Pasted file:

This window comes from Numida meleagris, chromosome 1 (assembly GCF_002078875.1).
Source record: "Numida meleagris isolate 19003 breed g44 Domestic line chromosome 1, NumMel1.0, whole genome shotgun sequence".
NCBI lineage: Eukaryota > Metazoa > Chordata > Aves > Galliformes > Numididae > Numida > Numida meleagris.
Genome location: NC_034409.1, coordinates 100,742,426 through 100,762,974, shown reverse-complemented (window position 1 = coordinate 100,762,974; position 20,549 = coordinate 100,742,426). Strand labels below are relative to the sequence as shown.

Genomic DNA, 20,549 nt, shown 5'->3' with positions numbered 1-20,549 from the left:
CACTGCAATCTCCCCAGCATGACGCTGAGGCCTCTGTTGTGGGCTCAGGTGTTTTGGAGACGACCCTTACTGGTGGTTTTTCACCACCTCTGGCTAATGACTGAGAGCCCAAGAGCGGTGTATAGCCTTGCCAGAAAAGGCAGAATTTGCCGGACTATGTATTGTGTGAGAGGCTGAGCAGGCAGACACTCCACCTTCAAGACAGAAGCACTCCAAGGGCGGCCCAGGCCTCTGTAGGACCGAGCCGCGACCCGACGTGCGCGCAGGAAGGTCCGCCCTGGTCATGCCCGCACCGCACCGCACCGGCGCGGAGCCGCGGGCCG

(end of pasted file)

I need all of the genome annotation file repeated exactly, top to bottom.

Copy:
This window comes from Numida meleagris, chromosome 1 (assembly GCF_002078875.1).
Source record: "Numida meleagris isolate 19003 breed g44 Domestic line chromosome 1, NumMel1.0, whole genome shotgun sequence".
NCBI lineage: Eukaryota > Metazoa > Chordata > Aves > Galliformes > Numididae > Numida > Numida meleagris.
Genome location: NC_034409.1, coordinates 100,742,426 through 100,762,974, shown reverse-complemented (window position 1 = coordinate 100,762,974; position 20,549 = coordinate 100,742,426). Strand labels below are relative to the sequence as shown.

Genomic DNA, 20,549 nt, shown 5'->3' with positions numbered 1-20,549 from the left:
CACTGCAATCTCCCCAGCATGACGCTGAGGCCTCTGTTGTGGGCTCAGGTGTTTTGGAGACGACCCTTACTGGTGGTTTTTCACCACCTCTGGCTAATGACTGAGAGCCCAAGAGCGGTGTATAGCCTTGCCAGAAAAGGCAGAATTTGCCGGACTATGTATTGTGTGAGAGGCTGAGCAGGCAGACACTCCACCTTCAAGACAGAAGCACTCCAAGGGCGGCCCAGGCCTCTGTAGGACCGAGCCGCGACCCGACGTGCGCGCAGGAAGGTCCGCCCTGGTCATGCCCGCACCGCACCGCACCGGCGCGGAGCCGCGGGCCG